Grant writing classes traditionally don't draw a crowd. In fact, some were canceled 20 years ago for lack of interest on the part of state and local agencies, nonprofits and other groups.
Even much more recently, Housing and Urban Development Field Services Director Tony Ramirez said a workshop would draw only about 40 people.
But the recession changed that. As Ramirez opened a training session in Reno on Tuesday, he told the crowded auditorium at McKinley Park school they were among 170 who signed up for the two-day workshop.
That was the capacity of the room, he said, forcing them to turn away dozens more who wanted to get in.
Those attending ranged from state employees to Reno, Sparks and employees from every surrounding county as well as a long list of nonprofit corporation workers. At all levels, those entities have seen the pot of money they rely on shrink or disappear, making federal grants much more important to support programs and services.
"There's a lot more interest," said state Director of Administration Jeff Mohlenkamp. "Usually this is a small event. This is not small. This is terrific."
Mohlenkamp told the audience what they are learning is especially important in Nevada because "the state of Nevada has a very low return of federal dollars." It has been estimated the state gets back only about 77 cents for every tax dollar it sends to the federal government.
That doesn't mean there isn't money available.
"We just don't do the job in getting grants," Mohlenkamp said. "This is one of those efforts that's going to turn the tide."
He told the auditorium the state has finally begun to realize the importance of aggressively seeking federal grants, creating a grants management office in the last legislative session. While that office is small, he said it will do its best to help those seeking federal awards by communicating grant opportunities, working with locals and nonprofits and helping with administration of grants after they are awarded.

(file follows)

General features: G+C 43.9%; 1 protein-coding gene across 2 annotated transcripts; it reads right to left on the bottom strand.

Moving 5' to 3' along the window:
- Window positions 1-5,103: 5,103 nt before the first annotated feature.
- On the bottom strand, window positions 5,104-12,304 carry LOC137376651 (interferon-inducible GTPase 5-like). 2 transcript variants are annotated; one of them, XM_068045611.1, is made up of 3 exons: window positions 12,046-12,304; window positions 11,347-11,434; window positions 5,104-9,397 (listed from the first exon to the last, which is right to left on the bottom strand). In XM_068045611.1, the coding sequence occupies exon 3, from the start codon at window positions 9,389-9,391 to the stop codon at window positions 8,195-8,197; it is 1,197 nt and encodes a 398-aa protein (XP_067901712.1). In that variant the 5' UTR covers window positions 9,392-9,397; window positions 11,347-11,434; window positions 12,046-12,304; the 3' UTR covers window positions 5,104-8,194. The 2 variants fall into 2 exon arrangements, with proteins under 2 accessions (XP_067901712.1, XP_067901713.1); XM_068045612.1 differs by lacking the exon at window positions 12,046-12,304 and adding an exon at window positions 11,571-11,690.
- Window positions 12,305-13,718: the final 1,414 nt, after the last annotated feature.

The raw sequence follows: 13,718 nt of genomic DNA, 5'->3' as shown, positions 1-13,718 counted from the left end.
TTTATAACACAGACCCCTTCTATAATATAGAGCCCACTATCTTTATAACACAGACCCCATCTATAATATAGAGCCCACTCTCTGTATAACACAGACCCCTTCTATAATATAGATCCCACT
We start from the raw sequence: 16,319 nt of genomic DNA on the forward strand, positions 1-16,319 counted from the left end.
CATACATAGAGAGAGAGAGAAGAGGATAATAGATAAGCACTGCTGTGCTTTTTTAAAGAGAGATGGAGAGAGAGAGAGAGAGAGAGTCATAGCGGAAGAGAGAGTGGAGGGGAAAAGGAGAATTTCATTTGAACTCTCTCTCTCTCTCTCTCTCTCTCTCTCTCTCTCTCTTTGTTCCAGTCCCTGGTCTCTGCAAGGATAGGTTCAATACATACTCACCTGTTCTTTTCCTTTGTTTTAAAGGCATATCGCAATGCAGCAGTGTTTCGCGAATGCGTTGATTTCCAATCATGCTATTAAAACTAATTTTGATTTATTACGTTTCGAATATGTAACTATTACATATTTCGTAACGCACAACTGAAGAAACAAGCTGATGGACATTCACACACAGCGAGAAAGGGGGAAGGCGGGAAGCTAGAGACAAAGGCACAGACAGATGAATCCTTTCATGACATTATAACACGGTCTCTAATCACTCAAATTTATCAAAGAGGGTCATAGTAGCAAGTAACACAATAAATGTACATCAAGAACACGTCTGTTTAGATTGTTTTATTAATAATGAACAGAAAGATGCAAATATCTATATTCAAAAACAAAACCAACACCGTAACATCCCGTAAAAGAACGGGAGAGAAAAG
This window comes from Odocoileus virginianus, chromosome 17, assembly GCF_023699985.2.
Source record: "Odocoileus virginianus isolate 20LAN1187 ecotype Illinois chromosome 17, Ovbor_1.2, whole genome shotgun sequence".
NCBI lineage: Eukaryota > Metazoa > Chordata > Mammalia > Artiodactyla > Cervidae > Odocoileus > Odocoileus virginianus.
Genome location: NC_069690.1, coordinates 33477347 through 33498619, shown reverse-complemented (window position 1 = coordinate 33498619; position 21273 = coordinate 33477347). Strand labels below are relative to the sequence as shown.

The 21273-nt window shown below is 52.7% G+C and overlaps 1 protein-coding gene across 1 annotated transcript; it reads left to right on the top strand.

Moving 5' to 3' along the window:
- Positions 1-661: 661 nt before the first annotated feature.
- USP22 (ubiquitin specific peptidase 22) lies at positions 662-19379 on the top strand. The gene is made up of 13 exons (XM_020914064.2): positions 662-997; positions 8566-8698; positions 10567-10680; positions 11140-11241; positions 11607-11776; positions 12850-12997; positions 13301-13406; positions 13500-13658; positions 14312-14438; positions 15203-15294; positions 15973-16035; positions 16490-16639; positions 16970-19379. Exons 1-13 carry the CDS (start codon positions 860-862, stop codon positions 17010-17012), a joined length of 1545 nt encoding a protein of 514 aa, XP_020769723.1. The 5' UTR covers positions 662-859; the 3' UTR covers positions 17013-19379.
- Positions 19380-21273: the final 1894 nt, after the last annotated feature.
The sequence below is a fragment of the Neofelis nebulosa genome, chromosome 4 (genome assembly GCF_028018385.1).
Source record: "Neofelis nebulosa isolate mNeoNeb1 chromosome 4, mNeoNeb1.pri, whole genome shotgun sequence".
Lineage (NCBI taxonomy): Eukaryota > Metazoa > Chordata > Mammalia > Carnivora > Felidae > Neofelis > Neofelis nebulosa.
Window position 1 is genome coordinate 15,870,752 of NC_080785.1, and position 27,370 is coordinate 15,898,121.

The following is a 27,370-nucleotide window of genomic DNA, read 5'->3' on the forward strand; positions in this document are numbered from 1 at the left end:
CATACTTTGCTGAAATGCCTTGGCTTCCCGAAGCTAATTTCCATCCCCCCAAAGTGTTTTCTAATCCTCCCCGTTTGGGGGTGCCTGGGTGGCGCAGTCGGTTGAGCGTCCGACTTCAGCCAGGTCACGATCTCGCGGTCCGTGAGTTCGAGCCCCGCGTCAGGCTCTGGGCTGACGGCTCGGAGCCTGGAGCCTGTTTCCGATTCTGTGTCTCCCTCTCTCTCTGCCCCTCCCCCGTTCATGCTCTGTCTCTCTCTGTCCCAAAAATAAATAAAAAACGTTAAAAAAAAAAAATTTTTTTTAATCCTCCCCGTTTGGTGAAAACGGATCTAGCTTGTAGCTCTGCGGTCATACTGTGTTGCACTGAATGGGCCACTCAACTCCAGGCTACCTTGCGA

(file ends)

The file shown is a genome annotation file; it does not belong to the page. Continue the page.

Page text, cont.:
Ramirez said the training aims to provide particularly smaller entities that can't afford grants writers the knowledge to successfully apply for and win competitive grants.
"We need to build capacity in the nonprofit community," he said.
Susan Lisagor of Sen. Harry Reid's office said the turnout was "an amazing showing." She said Reid has information on grant opportunities on his official website as well and that she is willing to help callers find what they need.
But she cautioned that federal grants aren't forever, so those seeking them should begin looking for other funding streams that can sustain them into the future.
The two-day training program was provided at no cost to participants by the state and HUD. The city of Reno even donated the use of the auditorium in the converted elementary school.